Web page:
These productions had ambition to them, an ambition underpinned by scale. “Porth y Byddar” had Rhian Blythe, Betsan Llywd, Sara Lloyd, Siôn Pritchard, Simon Watts, Llion Williams and another six actors. At Clwyd that autumn Philip Breen directed Jordan Bernarde, Brendan Charleson, Steven Elliott, Siân Howard, Simon Nehan, Dean Rehman and six others in a script that spanned eight centuries of a village's history. “The dramatist fires off a visual coup in scene five that elicits a gasp from the audience” was how my review started. Meredydd Barker’s play “is discursive and open-ended, aburst with themes, whether it be history- “deeds and names misremembered, half-remembered or forgotten completely”- civic politicking, art or heritage.”

Two Princes” is the only script to have looked at the tension of heritage versus modernity. The social geographers have stated it. Tourism is implicated in the future of the Welsh language. Both are government policy and are antithetical to each other. That is nothing unusual. The state has multiple goals and compatibility is difficult. But it is the responsibility of art to explore the fault-lines. If the Arts Council is set as a vehicle for government policy, for which other departments hold accountability anyhow, then there is only one victim. Culture is weakened and the nation left unaddressed.

The lifeblood of culture is the blending of continuity with innovation. Innovation is entirely different from novelty. In 2007 Caryl Morgan toured in the role of Thomasina in a fine production of “Arcadia.” In 2017 she dropped her voice several octaves to play Rachel Crabbe in an effervescent “One Man Two Guvnors.” Music Theatre Wales toured “Y Tŵr” in 2017 and in 2007 it was “Miss Julie”. “An intense, crisp production” ran the review of its Aberystwyth performance “intelligently acted, soaringly sung.”

Resilience is everything. In February 2007 the critic in Wales for the Guardian hailed “Acqua Nero”: “scenes...played out in this intimate space only inches from the audience, are claustrophobic, intense and entirely riveting in this finely written drama that seethes with bitter secrets right to the very end.” “Nye and Jennie”, with Geinor Styles directing, is contender to be the year's biggest box office draw of 2018. Simon Harris was director of the play the Guardian acclaimed. In 2017 his “Little Wolf” was the touring production of the most intense emotionality.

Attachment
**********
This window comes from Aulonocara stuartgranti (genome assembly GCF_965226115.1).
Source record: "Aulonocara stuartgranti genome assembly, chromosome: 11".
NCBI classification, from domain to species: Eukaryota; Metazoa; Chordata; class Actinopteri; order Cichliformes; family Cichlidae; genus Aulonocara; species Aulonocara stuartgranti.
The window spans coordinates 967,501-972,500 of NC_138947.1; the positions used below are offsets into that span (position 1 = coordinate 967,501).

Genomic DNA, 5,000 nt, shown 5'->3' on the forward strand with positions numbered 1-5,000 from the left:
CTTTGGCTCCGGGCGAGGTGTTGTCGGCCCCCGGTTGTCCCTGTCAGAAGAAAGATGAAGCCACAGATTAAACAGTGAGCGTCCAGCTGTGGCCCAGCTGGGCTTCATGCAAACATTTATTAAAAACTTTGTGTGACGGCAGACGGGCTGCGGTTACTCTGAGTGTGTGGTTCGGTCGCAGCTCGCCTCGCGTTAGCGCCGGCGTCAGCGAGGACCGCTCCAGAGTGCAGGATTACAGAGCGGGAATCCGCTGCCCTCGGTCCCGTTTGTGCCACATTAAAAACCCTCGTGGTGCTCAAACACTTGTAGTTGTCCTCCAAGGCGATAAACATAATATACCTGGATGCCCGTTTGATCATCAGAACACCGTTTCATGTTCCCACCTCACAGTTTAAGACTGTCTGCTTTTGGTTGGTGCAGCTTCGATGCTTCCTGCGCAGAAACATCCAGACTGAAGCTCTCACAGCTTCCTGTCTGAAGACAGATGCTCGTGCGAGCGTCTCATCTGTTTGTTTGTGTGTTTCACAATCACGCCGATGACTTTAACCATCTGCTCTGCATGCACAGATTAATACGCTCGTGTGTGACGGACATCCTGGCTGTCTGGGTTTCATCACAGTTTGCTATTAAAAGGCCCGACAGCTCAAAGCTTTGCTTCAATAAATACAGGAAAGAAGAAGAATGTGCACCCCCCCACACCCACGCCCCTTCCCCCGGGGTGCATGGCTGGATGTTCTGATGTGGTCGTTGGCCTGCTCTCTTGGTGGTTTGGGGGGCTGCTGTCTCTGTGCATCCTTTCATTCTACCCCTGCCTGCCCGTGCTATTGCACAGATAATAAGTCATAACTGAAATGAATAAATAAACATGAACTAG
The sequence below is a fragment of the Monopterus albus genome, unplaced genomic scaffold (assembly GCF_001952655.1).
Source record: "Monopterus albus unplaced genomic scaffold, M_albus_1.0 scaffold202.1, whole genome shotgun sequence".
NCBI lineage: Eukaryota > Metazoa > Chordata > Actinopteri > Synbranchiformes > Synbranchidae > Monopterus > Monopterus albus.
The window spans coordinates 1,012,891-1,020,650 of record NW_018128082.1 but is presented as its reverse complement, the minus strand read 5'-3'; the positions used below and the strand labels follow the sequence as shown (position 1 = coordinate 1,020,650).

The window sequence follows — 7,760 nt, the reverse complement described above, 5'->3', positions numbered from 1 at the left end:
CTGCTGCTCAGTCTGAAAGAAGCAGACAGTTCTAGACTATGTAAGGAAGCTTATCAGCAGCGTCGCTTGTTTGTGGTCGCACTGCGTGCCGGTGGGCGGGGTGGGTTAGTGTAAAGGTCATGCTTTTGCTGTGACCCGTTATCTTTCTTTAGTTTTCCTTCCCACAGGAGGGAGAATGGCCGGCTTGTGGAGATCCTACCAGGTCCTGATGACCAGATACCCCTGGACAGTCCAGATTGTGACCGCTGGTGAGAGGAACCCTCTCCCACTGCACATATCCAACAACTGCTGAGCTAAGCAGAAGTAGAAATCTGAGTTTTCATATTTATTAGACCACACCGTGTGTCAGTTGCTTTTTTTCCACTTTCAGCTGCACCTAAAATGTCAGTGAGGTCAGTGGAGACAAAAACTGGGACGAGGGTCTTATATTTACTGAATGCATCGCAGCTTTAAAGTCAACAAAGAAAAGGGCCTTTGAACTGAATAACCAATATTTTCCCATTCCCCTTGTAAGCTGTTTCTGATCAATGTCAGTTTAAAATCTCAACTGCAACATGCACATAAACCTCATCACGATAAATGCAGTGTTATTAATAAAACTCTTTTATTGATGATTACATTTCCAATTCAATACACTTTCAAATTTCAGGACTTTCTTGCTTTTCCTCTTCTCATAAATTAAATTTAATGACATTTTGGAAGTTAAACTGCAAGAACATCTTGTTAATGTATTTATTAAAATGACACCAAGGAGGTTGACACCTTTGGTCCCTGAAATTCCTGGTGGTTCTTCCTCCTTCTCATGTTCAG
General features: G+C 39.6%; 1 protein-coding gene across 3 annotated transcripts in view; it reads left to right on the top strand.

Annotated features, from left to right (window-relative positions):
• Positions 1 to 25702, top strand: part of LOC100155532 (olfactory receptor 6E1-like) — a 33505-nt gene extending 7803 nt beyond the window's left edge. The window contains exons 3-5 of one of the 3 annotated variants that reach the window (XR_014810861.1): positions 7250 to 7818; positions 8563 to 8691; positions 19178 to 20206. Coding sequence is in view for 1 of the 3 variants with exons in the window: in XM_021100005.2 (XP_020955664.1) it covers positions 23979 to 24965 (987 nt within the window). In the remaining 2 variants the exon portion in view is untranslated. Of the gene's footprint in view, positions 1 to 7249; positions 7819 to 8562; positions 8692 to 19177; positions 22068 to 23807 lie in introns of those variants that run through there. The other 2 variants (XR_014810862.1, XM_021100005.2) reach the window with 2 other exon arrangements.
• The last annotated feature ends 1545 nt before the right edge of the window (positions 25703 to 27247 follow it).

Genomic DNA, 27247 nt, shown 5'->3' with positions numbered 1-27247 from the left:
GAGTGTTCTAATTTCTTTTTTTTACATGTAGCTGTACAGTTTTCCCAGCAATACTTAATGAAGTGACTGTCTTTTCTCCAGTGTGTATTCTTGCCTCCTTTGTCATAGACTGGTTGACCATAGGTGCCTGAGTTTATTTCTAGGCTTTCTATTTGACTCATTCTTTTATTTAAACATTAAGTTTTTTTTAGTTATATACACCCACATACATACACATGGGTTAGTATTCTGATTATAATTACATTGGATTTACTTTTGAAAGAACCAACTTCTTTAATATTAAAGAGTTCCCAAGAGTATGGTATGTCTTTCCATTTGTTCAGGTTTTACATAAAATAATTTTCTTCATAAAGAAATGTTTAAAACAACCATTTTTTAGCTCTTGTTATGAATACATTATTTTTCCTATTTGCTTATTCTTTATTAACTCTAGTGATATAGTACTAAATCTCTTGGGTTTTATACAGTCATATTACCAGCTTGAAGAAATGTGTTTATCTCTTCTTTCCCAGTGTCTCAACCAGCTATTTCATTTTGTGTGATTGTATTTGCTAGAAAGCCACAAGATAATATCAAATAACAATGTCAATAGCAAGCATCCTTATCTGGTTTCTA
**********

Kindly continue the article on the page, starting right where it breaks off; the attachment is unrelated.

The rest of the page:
When this past summer the Senedd Committee looked for information I supplied a view from the stalls. “Wales has a theatre of a quality and a scale that belies its size. No community of three million in the world has a larger. It is a record in which all concerned should take pride.”

I have been a reader of reviews for far more years than their writer. I saw when young what happens. Reviewing is a narrow activity. When Sheridan Morley died an obituarist quoted reviews from productions of “the Deep Blue Sea” that were years apart. The critic had used the same phrase the commentator noted, in a tone of disfavour. But he misunderstood the way the mind works. The mind works on the principle of parsimony. The phrases that came to Morley would have been the ones that fitted.

Reviewers become repetitive. When the Times axed Benedict Nightingale he was at the peak of his abilities. It looked harsh and it was harsh. But in retrospect it is better to be done with before repetitive becomes predictable becomes boring.

I had had in mind the intention to make ten years the finishing point. But it is too abrupt to break completely; I give it another six to nine months.

author:Adam Somerset

original source:
26 December 2017